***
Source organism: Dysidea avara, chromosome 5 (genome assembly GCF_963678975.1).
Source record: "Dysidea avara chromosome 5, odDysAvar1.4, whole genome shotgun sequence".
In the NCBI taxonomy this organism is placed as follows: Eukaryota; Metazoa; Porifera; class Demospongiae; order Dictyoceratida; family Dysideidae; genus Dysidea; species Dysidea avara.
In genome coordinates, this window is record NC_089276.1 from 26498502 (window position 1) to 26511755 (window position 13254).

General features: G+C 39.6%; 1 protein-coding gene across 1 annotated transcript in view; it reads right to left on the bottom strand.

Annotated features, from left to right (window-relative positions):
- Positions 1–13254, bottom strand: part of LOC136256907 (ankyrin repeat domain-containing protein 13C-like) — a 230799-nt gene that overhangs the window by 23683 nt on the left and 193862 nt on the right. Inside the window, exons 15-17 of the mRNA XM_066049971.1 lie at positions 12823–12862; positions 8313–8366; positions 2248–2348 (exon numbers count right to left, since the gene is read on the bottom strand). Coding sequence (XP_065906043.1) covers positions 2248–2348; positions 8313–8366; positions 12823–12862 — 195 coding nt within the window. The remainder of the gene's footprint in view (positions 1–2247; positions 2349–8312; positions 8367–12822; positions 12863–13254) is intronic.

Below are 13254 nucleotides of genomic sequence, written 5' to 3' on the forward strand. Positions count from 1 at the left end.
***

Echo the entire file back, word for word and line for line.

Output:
Source organism: Dysidea avara, chromosome 5 (genome assembly GCF_963678975.1).
Source record: "Dysidea avara chromosome 5, odDysAvar1.4, whole genome shotgun sequence".
In the NCBI taxonomy this organism is placed as follows: Eukaryota; Metazoa; Porifera; class Demospongiae; order Dictyoceratida; family Dysideidae; genus Dysidea; species Dysidea avara.
In genome coordinates, this window is record NC_089276.1 from 26498502 (window position 1) to 26511755 (window position 13254).

General features: G+C 39.6%; 1 protein-coding gene across 1 annotated transcript in view; it reads right to left on the bottom strand.

Annotated features, from left to right (window-relative positions):
- Positions 1–13254, bottom strand: part of LOC136256907 (ankyrin repeat domain-containing protein 13C-like) — a 230799-nt gene that overhangs the window by 23683 nt on the left and 193862 nt on the right. Inside the window, exons 15-17 of the mRNA XM_066049971.1 lie at positions 12823–12862; positions 8313–8366; positions 2248–2348 (exon numbers count right to left, since the gene is read on the bottom strand). Coding sequence (XP_065906043.1) covers positions 2248–2348; positions 8313–8366; positions 12823–12862 — 195 coding nt within the window. The remainder of the gene's footprint in view (positions 1–2247; positions 2349–8312; positions 8367–12822; positions 12863–13254) is intronic.

Below are 13254 nucleotides of genomic sequence, written 5' to 3' on the forward strand. Positions count from 1 at the left end.